In August, the second week of the summer institute was held with a southern group meeting in Sanford the week of August 14th and a northern group meeting in Holden the week of August 21st. The goals of this second week were to enhance the content knowledge of the classroom teachers in the geometry and number sense strands and to prepare and plan for implementation of their curriculum programs. Teams of teachers worked together to prepare a sample lesson to share with their colleagues on the last day of the session.
In MSAD 34, 13 teachers were provided with the opportunity of attending a two-day curriculum showcase to explore Everyday Mathematics and Investigations with Susan Boemmels from Sanford and Beth Haynes from Union 90. This is in preparation for selecting their elementary curriculum for their district during the 2000-2001 school year.
A new, but very important, part of the BEAMM Initiative is our teacher leadership training. Thirteen teachers from BEAMM sites joined with MMSA Cooperating Schools teachers and IMPACT Curriculum Trainers for a one-week intensive professional development experience at the University of Maine at Orono. The program began with two days with Bruce Wellman, nationally recognized expert for leadership skill building, learning about strategies and skills for facilitating and leading meetings. The week continued with sessions on coaching and mentoring, using technology and LabNet to network with teachers, using cases and student work in study groups and exploring the state and national standards with a study procedure in mathematics and science. The final day of the week-long workshop brought administrators and teacher-leaders together to hear Joanne Isken, an elementary principal from Los Angeles present her strategies for leading and facilitating mathematics curriculum reform in her school through study groups for her teachers.
Administrator involvement and support can be key to reform in mathematics education. With this in mind, the BEAMM project is providing opportunities for principals to become more familiar with the curriculum programs and with their teachers' concerns and needs about implementing them in their classrooms. In Union 90, elementary principals attended Investigations training with teachers. In Union 96, administrators attended a day with their teachers learning about Everyday Mathematics and in Sanford administrators spent an evening together sharing their concerns and strategies about implementing Everyday Mathematics. At the state level a one-day workshop was held with teacher leaders who were brought together to hear Joanne Isken, an elementary principal from Los Angeles present her strategies for leading and facilitating curriculum reform in her school through study groups for her teachers. We are continuing to plan for two additional daylong opportunities for administrators to be held during the academic year.
In addition to the summer statewide programs, every district partner holds on-site professional development events for teachers. During the 99-00 school year, Sanford, SAD 60 and Union 90 provided opportunities for voluntary reflective practice study groups. In Sanford, these were held every Tuesday, called appropriately 'Math Tuesdays' and featured different topics for different grade level clusters. During this first year of implementation for these districts, the topics were closely connected to the specifics of the curriculum programs. These study group meetings are usually 1 _ to 2 hours long and are after school. All three of these districts have also designated regular full day inservice days to BEAMM project work.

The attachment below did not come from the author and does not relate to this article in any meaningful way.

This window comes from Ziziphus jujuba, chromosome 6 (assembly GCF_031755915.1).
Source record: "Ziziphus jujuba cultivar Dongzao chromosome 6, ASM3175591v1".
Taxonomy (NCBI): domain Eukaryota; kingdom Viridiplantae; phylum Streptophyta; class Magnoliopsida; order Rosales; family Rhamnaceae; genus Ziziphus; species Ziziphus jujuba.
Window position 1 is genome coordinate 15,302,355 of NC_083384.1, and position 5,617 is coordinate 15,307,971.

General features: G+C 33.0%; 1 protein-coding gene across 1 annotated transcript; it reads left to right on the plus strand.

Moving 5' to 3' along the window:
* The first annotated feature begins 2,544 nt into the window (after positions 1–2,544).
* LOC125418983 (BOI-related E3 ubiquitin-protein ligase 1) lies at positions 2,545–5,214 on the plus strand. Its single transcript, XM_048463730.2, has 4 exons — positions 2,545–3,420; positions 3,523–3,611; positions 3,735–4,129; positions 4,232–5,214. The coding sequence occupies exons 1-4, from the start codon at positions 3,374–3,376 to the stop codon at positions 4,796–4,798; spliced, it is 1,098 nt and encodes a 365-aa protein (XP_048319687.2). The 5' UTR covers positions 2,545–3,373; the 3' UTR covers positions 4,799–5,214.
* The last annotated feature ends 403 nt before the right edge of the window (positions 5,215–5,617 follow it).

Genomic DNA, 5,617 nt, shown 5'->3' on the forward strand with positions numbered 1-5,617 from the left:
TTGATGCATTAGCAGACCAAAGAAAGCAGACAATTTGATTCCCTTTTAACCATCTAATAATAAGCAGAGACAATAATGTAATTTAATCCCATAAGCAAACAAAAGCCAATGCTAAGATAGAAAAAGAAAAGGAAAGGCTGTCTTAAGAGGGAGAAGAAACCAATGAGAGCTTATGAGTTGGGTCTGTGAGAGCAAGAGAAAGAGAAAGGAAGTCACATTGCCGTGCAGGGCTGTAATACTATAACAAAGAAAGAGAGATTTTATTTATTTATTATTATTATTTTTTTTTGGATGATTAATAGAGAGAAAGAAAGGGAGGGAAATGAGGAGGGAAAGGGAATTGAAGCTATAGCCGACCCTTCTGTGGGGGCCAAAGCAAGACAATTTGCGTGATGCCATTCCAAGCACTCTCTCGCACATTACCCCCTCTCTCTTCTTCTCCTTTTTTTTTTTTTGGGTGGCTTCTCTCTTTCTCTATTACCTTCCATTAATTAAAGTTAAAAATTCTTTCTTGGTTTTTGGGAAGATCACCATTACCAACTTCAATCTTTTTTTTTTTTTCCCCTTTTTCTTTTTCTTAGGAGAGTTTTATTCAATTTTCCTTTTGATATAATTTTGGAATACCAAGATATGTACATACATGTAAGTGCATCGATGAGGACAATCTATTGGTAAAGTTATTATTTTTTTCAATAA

The four other districts focused on showcases and piloting materials in their local site action plans. Union 96 and SAD 63 made their K-5 selections (K-8 for Union 96) in the spring of 2000. Union 106 and SAD 34 are continuing piloting and curriculum selection will be made in 2001.
Several of these districts and their teachers have been called on to provide presentations at other events throughout the past year. Union 90 and Union 96 site contacts presented at a 2-day statewide Math and Science curriculum implementation workshop. They spoke on getting all stakeholders involved and on using data to inform curriculum reform. BEAMM teacher leaders are being called on regularly to provide awareness sessions and training on Investigations, Everyday Math, Connected Mathematics, Math Trailblazers, and MATHThematics at statewide showcases and for individual school districts.
1. Adopting a district-wide math curriculum program is a new activity for six of the seven districts. In the recent past, these districts may have had a curriculum guide, but selection of curriculum materials was often done by building or by teacher and there was no expectation that the materials needed to be used in any consistent way by classroom teachers. A curriculum program that is used by all teachers is new and foreign to the idea of the districts' site based management practices which included the selection and use of curricula. It is difficult for some staff members to confront this change of practice. Others are eager to have a consistent and coordinated mathematics program for their schools.
November 2000 update - We are finding as more and more teachers participate in extensive professional training for implementing district-wide curriculum programs and as they see the positive impacts of using these programs, materials and strategies with their students that their resistance to these changes decreases and disappears.
2. The content and the pedagogy for the mathematics programs are new and very challenging for veteran teachers to implement. This is not an unexpected finding, but we are sensitive to the fact that teachers have had little instruction in mathematics in their pre-service programs and may have anxieties about the math and about implementing a new, more sophisticated instructional program with their students. A K-8 certification in Maine allows teachers to teach mathematics. To obtain this certificate teachers may have taken only two courses in college in mathematics.